The content of vitamin B6 has since approx. year 2000 been determined by use of a chemical method. Before that, a microbiological assay was used. The different vitamin B6 active components in the have different vitamin B6 activity. Therefore, older vitamin B6 values should be used with careful consideration.

The vitamin B6 content is expressed as mg/100 g edible part.

Pantothenic acid

The content of panthothenic acid is expressed as mg/100 g edible part.

Biotin

Biotin contents are expressed as mg/100 g edible part.

Folate

The folate content of foods is determined by microbiological assay. The different folate active components in foods have different folate activity, and as the present analytical methods are neither very precise nor reliable. The newest surveys carried out by the Danish Institute for Food and Veterinary Research have shown that older Danish folate values are too low.

The folate values should be used with careful consideration.

Folate content is expressed as µg/100 g edible part.

Vitamin B12

Vitamin B12 is determined as cyanocobalamin, the most stable of the cobalamins.

The vitamin B12 content is expressed as µg/100 g edible part.

Vitamin C

The term vitamin C refers to the two vitamin C active components: ascorbic acid and dehydroascorbic acid. The total vitamin C activity is the sum of the two forms. The isomers, isoascorbic acid and dehydroisoascorbic acid show little or no vitamin C activity.

Until now, only little data are available on the dehydroascorbic acid content of foods. In the older Danish vitamin C surveys only ascorbic acid has been determined. From more recent studies, it is assumed that the dehydroascorbic acid content of foods is of little significance. In some cases, though, amounts of dehydroascorbic acid corresponding to 10-30% of the ascorbic acid content can be present in foods, like it can be the case for physically handled (i.e. grated or sliced/carved) vegetables or fruits.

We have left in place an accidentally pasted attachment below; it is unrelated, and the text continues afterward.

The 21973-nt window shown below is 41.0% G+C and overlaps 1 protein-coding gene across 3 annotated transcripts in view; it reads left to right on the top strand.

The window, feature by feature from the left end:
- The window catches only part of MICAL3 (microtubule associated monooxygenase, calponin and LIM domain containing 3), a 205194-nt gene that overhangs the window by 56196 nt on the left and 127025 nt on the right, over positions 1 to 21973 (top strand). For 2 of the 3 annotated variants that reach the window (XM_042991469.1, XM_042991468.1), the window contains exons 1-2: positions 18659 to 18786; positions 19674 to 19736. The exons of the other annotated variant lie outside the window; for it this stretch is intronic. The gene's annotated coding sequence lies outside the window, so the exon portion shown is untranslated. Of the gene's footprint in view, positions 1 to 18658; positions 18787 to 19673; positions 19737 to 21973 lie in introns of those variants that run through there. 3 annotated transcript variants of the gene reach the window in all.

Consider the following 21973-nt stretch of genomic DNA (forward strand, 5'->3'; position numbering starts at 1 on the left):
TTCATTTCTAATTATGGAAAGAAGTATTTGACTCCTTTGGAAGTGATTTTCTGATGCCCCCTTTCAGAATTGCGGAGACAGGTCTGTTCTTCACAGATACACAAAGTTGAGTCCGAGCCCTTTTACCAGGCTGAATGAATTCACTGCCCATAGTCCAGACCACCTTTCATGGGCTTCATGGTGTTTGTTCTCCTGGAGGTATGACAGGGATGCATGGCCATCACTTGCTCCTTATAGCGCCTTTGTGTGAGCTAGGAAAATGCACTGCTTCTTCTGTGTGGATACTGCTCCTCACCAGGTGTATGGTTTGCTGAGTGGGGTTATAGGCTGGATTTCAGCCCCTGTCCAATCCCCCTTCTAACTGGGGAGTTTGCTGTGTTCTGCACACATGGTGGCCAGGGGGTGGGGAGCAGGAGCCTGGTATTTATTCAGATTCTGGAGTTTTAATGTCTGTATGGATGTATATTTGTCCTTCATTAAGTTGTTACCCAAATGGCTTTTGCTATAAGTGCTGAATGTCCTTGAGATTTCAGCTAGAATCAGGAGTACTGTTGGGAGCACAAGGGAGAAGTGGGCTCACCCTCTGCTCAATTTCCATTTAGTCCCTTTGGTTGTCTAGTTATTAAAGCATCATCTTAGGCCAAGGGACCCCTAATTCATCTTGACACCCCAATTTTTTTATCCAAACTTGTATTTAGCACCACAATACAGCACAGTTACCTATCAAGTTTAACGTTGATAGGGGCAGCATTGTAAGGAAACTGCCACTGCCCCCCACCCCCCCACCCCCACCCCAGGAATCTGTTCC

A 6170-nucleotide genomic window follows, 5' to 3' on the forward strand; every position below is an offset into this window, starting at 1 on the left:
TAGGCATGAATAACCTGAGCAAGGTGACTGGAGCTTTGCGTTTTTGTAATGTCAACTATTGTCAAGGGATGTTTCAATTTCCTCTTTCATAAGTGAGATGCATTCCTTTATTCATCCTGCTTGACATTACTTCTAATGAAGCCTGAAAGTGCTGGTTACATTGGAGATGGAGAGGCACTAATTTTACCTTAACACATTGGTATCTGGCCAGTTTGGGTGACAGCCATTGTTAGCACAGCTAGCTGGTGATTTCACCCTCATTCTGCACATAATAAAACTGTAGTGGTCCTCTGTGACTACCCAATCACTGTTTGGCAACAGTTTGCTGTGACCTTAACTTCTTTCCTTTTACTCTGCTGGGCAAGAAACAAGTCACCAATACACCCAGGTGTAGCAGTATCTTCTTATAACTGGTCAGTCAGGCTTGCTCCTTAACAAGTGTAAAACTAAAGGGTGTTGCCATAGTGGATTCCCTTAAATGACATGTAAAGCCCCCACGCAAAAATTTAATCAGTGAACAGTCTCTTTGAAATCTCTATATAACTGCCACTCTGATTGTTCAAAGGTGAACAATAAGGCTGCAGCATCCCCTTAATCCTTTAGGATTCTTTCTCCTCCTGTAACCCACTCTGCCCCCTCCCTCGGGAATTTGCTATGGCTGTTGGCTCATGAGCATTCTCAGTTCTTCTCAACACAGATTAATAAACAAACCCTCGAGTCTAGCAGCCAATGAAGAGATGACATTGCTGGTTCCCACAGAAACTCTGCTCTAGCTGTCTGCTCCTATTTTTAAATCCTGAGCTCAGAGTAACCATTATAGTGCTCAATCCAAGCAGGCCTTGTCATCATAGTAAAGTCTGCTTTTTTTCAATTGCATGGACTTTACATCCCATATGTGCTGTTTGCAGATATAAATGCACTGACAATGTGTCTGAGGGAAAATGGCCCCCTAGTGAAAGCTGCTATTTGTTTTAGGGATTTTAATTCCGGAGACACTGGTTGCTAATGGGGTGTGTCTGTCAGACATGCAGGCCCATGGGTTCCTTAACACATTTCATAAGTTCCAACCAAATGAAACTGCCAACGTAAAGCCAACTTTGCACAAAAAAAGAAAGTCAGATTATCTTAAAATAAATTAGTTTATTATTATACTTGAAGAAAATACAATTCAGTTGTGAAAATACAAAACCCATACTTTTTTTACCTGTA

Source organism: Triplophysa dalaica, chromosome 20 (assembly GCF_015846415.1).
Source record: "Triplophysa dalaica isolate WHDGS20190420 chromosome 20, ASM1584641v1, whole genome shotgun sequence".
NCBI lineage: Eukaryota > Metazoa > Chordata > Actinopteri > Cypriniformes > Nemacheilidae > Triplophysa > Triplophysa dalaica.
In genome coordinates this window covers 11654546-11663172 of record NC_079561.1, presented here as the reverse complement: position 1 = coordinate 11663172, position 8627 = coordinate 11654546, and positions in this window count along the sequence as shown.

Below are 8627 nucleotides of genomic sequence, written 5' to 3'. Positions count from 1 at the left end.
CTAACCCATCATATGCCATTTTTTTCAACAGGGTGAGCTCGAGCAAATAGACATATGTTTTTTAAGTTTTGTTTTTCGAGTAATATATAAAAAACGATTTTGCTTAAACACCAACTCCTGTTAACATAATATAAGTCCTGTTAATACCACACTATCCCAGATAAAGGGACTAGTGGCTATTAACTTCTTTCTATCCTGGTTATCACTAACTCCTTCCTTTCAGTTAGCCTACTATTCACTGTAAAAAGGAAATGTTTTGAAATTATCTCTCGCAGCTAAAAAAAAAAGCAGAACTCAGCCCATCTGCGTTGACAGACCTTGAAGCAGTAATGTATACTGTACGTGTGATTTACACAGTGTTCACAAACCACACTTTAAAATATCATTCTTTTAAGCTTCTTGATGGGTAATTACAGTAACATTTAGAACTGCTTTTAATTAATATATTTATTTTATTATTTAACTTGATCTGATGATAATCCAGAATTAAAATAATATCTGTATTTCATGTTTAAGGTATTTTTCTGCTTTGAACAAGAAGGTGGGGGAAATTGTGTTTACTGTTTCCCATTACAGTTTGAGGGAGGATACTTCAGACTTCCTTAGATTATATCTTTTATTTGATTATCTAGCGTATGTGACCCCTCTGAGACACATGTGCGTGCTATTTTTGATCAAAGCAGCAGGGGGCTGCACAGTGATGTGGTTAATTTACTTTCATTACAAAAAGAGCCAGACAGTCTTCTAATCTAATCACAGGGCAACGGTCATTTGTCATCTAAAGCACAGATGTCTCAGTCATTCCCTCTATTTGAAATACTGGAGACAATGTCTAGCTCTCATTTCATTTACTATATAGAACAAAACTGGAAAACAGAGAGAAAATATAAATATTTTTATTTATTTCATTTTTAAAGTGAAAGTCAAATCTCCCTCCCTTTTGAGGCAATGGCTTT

The vitamin C content is expressed as mg/100 g edible part.

References

[1] Nordic Nutrition Recommendations NNR 2004 - integrating nutrition and physical activity. Nord 2004:013. ISBN 92-893-1062-6 URL: http://www.norden.org/sv/publikationer/publikationer/2004-013 and in a short version

[2] National Academy of Science, Food and Nutrition Board: Dietary Reference Intakes for Vitamin A, Vitamin K, Arsenic, Boron, Chromium, Copper, Iodine, Iron, Manganese, Molybdenum, Nickel, Silicon, Vanadium, and Zinc (2001). URL: http://www.nap.edu/openbook.php?isbn=0309072794

[3] National Academy of Science, Food and Nutrition Board: Dietary Reference Intakes for Calcium, Phosphorus, Magnesium, Vitamin D, and Fluoride (1999). URL: http://www.nap.edu/openbook.php?record_id=5776

[4] National Academy of Science, Food and Nutrition Board: Dietary Reference Intakes for Vitamin C, Vitamin E, Selenium, and Carotenoids (2000). URL: http://www.nap.edu/openbook.php?record_id=9810&page=1

 

 
Department of Nutrition  -   Mørkhøj Bygade 19  -  DK-2860 Søborg, Denmark  -  Phone +45 35 88 70 00 Updated 2009-03-16